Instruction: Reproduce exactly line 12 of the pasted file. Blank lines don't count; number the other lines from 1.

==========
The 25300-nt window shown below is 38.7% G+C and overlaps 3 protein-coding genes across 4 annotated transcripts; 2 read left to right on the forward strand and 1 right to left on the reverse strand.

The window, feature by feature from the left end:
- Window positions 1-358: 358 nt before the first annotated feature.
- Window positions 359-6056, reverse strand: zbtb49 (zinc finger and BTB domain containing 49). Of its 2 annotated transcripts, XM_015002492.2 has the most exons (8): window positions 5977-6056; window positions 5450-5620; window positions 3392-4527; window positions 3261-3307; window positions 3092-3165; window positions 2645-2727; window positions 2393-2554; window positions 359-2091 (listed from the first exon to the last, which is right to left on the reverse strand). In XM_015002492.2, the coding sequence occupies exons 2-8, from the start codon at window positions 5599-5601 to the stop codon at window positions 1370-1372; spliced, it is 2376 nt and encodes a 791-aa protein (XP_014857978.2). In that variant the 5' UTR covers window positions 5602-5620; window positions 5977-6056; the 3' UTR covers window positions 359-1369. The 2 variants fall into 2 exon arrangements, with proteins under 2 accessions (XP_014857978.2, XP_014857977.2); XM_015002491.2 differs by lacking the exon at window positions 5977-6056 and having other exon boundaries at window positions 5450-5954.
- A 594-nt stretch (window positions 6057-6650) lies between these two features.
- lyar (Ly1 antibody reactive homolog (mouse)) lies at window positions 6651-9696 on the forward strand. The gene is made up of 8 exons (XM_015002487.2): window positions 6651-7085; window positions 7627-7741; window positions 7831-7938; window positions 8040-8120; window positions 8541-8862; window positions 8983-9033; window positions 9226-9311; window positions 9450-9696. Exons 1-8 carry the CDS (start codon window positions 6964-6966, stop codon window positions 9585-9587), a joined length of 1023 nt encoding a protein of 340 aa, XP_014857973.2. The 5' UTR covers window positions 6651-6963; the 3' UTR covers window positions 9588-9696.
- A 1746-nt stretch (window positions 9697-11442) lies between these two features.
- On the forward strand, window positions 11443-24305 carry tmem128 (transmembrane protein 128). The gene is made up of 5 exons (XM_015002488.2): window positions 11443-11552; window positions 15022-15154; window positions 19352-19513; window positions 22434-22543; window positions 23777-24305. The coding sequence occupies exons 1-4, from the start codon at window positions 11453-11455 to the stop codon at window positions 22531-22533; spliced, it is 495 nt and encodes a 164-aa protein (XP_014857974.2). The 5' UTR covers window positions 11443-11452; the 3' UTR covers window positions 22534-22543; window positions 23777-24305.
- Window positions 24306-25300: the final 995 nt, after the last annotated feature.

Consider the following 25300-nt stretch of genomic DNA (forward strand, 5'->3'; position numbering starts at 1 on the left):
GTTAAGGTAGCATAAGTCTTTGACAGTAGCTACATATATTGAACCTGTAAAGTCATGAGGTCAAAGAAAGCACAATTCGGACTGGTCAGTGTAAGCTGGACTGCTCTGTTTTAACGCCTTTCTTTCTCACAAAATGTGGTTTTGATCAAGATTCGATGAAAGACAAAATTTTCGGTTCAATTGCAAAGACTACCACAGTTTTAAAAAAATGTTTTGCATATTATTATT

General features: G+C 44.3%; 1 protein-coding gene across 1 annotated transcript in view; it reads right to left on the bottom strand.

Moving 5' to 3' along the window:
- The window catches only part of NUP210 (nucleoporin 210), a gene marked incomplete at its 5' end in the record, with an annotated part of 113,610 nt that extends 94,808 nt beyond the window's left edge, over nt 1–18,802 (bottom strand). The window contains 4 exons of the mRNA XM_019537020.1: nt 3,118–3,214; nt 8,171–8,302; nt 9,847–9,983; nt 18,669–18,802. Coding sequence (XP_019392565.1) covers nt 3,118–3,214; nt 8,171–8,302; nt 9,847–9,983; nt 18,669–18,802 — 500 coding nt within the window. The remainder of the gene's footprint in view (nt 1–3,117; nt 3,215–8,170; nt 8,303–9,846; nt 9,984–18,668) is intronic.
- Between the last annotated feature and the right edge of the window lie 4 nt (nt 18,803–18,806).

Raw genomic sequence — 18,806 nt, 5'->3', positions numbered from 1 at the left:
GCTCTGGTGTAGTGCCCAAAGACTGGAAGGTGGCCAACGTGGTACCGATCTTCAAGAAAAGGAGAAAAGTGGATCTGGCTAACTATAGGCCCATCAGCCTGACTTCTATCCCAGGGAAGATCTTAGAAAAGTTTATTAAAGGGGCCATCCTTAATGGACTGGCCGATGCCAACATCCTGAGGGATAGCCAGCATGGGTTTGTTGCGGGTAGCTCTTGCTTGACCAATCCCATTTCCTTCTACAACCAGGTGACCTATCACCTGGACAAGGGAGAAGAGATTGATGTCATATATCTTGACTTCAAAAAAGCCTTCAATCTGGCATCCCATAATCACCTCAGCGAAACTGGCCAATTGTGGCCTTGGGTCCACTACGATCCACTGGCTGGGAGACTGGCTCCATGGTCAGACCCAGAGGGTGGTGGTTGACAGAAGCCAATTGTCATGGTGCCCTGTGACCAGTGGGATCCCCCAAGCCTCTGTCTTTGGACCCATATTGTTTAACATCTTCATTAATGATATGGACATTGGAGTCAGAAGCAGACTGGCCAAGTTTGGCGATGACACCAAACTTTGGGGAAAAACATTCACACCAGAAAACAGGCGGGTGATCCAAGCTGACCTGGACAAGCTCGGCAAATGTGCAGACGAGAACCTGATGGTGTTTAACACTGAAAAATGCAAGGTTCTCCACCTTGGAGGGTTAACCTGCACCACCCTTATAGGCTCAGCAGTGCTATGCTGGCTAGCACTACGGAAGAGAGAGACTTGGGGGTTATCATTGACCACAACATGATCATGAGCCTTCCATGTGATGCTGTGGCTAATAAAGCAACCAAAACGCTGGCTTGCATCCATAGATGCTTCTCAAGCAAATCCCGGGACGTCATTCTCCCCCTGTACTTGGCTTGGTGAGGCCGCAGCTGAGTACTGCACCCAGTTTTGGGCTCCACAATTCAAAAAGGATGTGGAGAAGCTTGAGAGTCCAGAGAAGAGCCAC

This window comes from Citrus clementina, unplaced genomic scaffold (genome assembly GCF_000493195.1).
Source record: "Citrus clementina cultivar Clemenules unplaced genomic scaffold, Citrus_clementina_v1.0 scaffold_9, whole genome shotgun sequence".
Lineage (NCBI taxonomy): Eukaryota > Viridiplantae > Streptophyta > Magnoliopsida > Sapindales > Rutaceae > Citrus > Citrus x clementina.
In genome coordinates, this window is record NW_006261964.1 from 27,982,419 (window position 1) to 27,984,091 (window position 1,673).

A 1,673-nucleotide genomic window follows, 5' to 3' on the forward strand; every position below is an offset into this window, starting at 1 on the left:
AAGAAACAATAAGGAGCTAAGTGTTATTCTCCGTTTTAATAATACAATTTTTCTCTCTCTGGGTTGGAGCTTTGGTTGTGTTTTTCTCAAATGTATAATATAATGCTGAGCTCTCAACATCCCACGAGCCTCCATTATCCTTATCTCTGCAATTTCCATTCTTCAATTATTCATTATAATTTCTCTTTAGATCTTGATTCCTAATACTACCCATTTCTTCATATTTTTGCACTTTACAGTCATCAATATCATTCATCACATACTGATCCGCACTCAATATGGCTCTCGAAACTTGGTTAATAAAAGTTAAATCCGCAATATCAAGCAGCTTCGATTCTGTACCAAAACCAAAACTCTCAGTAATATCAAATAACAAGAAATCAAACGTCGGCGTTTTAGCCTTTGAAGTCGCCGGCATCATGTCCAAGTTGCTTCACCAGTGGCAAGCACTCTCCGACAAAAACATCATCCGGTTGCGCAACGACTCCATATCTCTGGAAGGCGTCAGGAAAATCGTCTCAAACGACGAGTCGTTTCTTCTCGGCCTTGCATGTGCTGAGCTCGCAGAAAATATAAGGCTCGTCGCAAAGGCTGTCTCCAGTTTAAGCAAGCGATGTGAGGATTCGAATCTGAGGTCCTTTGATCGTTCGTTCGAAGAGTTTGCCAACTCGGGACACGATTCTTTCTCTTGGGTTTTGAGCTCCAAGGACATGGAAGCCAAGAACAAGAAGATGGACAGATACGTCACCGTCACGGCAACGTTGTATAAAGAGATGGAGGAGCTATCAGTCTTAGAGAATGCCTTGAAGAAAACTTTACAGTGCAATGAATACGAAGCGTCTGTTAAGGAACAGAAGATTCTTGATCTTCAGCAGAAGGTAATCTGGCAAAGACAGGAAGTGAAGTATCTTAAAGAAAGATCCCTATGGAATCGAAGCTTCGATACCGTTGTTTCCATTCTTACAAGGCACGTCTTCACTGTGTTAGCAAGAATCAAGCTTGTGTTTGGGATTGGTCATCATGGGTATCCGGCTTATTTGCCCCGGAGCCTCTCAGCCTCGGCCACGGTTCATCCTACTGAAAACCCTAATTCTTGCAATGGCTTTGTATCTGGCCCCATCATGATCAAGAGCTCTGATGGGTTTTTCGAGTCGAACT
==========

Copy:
General features: G+C 44.3%; 1 protein-coding gene across 1 annotated transcript in view; it reads right to left on the bottom strand.